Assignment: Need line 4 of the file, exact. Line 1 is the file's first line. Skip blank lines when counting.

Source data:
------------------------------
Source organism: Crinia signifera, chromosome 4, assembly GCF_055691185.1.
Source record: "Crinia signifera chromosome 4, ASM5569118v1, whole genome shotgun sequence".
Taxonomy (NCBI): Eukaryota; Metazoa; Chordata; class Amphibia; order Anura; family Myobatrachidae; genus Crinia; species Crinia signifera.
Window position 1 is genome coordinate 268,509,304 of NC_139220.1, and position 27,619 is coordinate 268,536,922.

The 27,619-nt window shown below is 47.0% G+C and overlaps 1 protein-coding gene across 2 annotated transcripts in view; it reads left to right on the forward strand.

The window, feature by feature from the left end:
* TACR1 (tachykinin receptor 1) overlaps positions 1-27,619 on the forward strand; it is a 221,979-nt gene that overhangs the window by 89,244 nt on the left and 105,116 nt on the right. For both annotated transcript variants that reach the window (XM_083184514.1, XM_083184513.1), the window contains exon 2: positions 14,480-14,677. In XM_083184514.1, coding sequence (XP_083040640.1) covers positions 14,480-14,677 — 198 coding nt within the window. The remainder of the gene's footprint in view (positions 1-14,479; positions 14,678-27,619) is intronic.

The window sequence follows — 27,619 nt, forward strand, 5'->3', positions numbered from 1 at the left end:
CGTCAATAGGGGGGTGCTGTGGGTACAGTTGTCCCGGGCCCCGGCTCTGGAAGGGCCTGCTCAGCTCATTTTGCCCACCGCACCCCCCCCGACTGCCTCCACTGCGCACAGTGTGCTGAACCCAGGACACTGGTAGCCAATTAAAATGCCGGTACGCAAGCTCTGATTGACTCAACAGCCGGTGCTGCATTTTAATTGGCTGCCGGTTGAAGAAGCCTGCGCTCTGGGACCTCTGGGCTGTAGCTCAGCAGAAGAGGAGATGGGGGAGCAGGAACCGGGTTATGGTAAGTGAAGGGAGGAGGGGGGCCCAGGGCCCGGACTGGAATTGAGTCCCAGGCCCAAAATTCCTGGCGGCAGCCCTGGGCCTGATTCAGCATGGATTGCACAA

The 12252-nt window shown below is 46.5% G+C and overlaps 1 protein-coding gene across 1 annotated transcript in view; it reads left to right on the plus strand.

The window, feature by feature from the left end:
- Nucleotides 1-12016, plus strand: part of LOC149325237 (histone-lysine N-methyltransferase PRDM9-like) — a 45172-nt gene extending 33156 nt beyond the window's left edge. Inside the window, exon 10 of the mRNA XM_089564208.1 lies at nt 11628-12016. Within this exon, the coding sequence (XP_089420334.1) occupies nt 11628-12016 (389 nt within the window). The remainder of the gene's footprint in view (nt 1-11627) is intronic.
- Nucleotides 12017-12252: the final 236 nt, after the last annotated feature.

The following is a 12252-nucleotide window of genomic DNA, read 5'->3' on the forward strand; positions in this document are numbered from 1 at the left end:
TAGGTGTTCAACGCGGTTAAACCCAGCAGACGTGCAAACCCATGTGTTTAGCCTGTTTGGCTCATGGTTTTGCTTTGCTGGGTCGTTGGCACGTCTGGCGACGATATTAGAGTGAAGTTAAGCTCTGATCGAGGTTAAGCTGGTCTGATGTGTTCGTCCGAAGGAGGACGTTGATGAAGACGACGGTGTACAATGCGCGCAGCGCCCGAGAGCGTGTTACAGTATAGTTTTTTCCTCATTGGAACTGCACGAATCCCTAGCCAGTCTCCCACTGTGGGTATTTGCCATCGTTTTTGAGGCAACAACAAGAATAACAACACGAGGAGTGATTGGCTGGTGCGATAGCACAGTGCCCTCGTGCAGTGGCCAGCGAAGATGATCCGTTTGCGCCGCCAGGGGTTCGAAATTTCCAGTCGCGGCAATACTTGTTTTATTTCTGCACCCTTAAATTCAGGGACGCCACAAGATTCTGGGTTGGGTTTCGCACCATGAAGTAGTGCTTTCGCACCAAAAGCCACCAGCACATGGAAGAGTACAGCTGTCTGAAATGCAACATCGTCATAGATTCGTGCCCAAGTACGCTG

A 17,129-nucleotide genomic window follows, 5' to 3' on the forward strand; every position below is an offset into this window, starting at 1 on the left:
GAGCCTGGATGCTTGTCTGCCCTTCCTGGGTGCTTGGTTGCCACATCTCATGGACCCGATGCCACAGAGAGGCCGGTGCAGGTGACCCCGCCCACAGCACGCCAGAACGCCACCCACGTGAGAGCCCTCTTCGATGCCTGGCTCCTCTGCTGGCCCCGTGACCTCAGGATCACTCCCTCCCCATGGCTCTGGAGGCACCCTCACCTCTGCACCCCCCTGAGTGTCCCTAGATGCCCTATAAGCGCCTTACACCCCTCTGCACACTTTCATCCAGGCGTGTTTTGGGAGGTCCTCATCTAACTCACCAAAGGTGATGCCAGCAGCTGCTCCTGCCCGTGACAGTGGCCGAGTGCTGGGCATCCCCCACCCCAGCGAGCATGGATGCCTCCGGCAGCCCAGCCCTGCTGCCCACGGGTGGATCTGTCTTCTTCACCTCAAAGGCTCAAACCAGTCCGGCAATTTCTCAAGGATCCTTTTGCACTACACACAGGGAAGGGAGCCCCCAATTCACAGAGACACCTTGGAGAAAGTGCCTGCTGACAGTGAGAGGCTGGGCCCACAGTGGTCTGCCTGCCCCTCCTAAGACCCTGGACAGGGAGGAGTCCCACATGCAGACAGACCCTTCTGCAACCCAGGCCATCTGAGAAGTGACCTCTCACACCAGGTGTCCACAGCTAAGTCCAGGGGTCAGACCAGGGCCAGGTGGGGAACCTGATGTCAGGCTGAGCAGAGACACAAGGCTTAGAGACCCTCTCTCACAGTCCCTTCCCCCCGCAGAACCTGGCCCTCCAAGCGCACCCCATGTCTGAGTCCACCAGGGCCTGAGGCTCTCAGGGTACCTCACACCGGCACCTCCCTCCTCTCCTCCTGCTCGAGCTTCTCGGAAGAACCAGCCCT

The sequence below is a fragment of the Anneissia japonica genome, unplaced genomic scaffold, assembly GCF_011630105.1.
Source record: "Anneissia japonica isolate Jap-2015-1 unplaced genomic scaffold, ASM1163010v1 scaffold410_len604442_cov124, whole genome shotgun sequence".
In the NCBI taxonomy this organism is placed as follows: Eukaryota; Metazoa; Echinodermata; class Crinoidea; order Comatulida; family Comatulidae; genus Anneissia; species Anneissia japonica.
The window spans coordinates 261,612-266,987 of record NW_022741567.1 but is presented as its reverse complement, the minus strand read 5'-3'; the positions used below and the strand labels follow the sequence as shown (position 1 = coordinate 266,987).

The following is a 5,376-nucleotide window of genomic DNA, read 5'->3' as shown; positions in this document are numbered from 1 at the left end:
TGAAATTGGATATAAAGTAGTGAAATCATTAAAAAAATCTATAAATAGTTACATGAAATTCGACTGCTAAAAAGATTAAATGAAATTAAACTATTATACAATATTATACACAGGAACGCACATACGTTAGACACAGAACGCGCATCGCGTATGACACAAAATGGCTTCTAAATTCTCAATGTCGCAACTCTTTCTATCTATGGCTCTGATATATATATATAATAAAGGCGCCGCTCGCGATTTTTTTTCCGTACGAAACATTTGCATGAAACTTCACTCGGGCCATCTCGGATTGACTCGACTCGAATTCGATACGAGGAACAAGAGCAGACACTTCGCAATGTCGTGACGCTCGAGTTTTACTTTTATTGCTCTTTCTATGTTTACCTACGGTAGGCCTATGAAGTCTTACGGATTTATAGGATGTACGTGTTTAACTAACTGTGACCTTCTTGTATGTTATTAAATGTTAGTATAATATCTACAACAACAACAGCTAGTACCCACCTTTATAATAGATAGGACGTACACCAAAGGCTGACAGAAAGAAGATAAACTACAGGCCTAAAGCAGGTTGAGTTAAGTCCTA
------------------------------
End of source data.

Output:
Window position 1 is genome coordinate 268,509,304 of NC_139220.1, and position 27,619 is coordinate 268,536,922.